On a cool, sunny Thursday at the end of April—over 500 students from across the state marched from the Vermont College green and through town to the Statehouse Lawn as part of the largest youth climate rally in Vermont history.
As they marched, the students chanted “no more coal, no more oil, keep the carbon in the soil!” Their arrival kicked off the morning of speakers, including Governor Peter Shumlin, who spoke on the need to divest from fossil fuels and the vision of the future carried by the students. Students also heard from other speakers who advocated for a tax on carbon pollution and a rapid transition to clean, renewable energy sources.
The entire event was actually set in motion months ago when a single senior student at
Harwood High School approached her teacher about starting an after school club dedicated to taking political action. As the group grew in size, they knew they wanted to focus on the issue of climate change–they also knew that they wanted to do something BIG.
It was then that they decided to hold a youth oriented rally on the State House Lawn. So they reached out to all the surrounding high schools, created a Planning Coalition, and began to meet on Sunday afternoons around the state. Eventually, Youth Lobby Day and the Rally for the Planet was under way. To help them organize, they connected with VPIRG and 350VT to aid in their planning efforts.
By mid-march they were ready to build their platform, which together they decided would include pricing carbon pollution, divestment from fossil fuels, and a strong desire to see clean energy in the state of Vermont. They crafted a bold mission statement that said:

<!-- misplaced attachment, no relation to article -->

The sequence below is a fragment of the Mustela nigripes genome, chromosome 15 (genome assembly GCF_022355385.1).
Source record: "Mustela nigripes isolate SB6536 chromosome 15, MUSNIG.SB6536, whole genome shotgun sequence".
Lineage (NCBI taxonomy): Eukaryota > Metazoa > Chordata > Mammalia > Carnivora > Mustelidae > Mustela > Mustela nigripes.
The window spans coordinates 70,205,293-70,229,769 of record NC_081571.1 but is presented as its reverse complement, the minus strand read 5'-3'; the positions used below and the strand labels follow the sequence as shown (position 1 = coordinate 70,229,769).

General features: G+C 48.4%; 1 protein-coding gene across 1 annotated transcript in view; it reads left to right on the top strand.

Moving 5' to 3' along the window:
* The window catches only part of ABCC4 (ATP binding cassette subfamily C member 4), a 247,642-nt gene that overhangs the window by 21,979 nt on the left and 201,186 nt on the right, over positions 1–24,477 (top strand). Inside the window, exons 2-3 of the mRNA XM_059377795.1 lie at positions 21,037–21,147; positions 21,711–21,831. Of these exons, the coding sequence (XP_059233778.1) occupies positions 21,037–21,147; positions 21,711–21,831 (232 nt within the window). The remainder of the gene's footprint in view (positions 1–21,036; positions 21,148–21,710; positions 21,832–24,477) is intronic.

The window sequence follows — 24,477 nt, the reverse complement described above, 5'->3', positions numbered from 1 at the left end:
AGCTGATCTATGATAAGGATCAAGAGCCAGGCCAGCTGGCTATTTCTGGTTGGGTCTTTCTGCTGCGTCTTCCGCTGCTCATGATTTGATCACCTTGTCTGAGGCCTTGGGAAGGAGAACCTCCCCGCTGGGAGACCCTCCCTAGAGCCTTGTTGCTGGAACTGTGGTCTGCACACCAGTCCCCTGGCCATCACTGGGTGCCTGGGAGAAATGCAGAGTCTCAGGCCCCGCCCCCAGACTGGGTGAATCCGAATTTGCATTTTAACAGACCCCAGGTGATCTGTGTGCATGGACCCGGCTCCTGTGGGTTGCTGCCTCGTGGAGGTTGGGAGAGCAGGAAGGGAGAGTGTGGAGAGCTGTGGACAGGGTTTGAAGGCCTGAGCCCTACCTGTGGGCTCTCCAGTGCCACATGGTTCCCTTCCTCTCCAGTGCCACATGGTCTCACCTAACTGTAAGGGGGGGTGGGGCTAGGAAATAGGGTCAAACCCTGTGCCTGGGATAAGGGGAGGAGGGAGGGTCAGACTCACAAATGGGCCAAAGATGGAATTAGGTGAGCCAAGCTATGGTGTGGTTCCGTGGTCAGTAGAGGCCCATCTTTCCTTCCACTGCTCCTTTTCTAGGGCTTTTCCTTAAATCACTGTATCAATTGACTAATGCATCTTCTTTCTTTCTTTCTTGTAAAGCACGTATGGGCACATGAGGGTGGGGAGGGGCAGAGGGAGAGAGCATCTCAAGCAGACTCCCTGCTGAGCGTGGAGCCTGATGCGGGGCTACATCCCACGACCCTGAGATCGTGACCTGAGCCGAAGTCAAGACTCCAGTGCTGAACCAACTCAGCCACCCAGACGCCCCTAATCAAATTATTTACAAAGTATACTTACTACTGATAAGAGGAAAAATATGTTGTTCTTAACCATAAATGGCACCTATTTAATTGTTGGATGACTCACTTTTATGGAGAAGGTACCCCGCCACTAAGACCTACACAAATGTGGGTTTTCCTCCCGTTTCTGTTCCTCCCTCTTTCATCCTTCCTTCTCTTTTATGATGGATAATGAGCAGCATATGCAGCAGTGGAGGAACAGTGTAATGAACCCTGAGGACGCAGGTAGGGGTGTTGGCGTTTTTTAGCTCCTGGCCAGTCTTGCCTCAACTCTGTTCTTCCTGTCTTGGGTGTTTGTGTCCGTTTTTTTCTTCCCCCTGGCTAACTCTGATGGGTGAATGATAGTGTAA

As the youth of Vermont, we recognize the dangers of climate change, and we want to shape our environmental future in a positive way in our state and in our world. Now is the time to:
- Promote conservation and efficiency
- Put a price on carbon
- Enact regulatory measures and taxes to promote clean alternatives
- End the privileges given to the fossil fuel industry
- Increase awareness among youth and other Vermonters about climate change and related issues
We will do this by rallying together to work with our lawmakers and to educate our peers.
All that planning culminated in Thursday’s march, which drew the attention of several lawmakers who took a moment from their busy end-of-the-session schedules to come outside and meet with their yo
ungest, non-voting constituents. They sat on the ground in their suits or stood in informal circles, a moment of organic caucus for both students and legislators alike.
Jack Hanson, who heroically filled in last minute for the canceled keynote speaker, kept the youthful theme going with his ba
nd Headphone Jack and the Splitters, who both entertained and educated with their brand of environmentally aware hip-hop. Jack is one of VPIRG’s own student board members as well as graduating college senior, VPIRG intern, and president of UVM’s chapter of the Renewable Energy Network.
At the close of the day, many of the student organizers and their friends were able to sit in the House chamber as a resolution was passed that applauded the passion and efforts of the youth outside. As buses pulled away from the lawn, the students remaining stood together and sang the state song “These Green Mountains.”
Top photo courtesy of Roger Crowley